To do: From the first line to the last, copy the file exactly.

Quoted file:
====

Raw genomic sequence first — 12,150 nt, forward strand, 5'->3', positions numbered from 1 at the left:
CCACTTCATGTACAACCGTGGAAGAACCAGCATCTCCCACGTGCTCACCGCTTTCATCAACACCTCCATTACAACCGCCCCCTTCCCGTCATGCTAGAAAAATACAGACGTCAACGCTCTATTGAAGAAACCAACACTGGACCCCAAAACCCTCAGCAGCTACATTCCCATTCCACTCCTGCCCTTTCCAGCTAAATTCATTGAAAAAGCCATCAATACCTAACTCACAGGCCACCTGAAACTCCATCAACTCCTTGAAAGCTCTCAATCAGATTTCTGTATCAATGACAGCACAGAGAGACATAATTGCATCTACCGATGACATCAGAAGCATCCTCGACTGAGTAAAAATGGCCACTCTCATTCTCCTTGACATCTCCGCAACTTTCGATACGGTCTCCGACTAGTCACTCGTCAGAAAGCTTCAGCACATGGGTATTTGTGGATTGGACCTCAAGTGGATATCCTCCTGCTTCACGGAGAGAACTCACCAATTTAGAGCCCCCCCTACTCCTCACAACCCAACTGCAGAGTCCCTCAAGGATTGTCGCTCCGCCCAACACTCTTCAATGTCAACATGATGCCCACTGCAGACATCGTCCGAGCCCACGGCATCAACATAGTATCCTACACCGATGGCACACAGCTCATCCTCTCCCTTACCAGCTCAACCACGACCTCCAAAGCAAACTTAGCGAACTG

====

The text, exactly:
Raw genomic sequence first — 12,150 nt, forward strand, 5'->3', positions numbered from 1 at the left:
CCACTTCATGTACAACCGTGGAAGAACCAGCATCTCCCACGTGCTCACCGCTTTCATCAACACCTCCATTACAACCGCCCCCTTCCCGTCATGCTAGAAAAATACAGACGTCAACGCTCTATTGAAGAAACCAACACTGGACCCCAAAACCCTCAGCAGCTACATTCCCATTCCACTCCTGCCCTTTCCAGCTAAATTCATTGAAAAAGCCATCAATACCTAACTCACAGGCCACCTGAAACTCCATCAACTCCTTGAAAGCTCTCAATCAGATTTCTGTATCAATGACAGCACAGAGAGACATAATTGCATCTACCGATGACATCAGAAGCATCCTCGACTGAGTAAAAATGGCCACTCTCATTCTCCTTGACATCTCCGCAACTTTCGATACGGTCTCCGACTAGTCACTCGTCAGAAAGCTTCAGCACATGGGTATTTGTGGATTGGACCTCAAGTGGATATCCTCCTGCTTCACGGAGAGAACTCACCAATTTAGAGCCCCCCCTACTCCTCACAACCCAACTGCAGAGTCCCTCAAGGATTGTCGCTCCGCCCAACACTCTTCAATGTCAACATGATGCCCACTGCAGACATCGTCCGAGCCCACGGCATCAACATAGTATCCTACACCGATGGCACACAGCTCATCCTCTCCCTTACCAGCTCAACCACGACCTCCAAAGCAAACTTAGCGAACTG